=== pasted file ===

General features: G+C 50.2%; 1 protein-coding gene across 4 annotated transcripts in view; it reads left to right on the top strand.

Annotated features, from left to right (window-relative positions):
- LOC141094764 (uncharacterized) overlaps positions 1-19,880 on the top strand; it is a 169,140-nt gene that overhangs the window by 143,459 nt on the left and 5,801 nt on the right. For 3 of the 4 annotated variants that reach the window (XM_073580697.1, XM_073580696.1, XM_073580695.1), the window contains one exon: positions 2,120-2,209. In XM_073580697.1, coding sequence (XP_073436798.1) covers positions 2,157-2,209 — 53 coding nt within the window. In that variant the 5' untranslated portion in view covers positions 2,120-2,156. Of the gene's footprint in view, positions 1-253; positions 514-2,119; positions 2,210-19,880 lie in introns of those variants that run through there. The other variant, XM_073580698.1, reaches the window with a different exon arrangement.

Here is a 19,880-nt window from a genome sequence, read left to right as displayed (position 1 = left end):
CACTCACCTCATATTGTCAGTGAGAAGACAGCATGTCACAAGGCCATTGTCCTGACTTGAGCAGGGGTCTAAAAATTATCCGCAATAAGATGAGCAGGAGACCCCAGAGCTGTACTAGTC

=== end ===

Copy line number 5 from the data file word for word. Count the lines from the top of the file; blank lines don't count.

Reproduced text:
CACTCACCTCATATTGTCAGTGAGAAGACAGCATGTCACAAGGCCATTGTCCTGACTTGAGCAGGGGTCTAAAAATTATCCGCAATAAGATGAGCAGGAGACCCCAGAGCTGTACTAGTC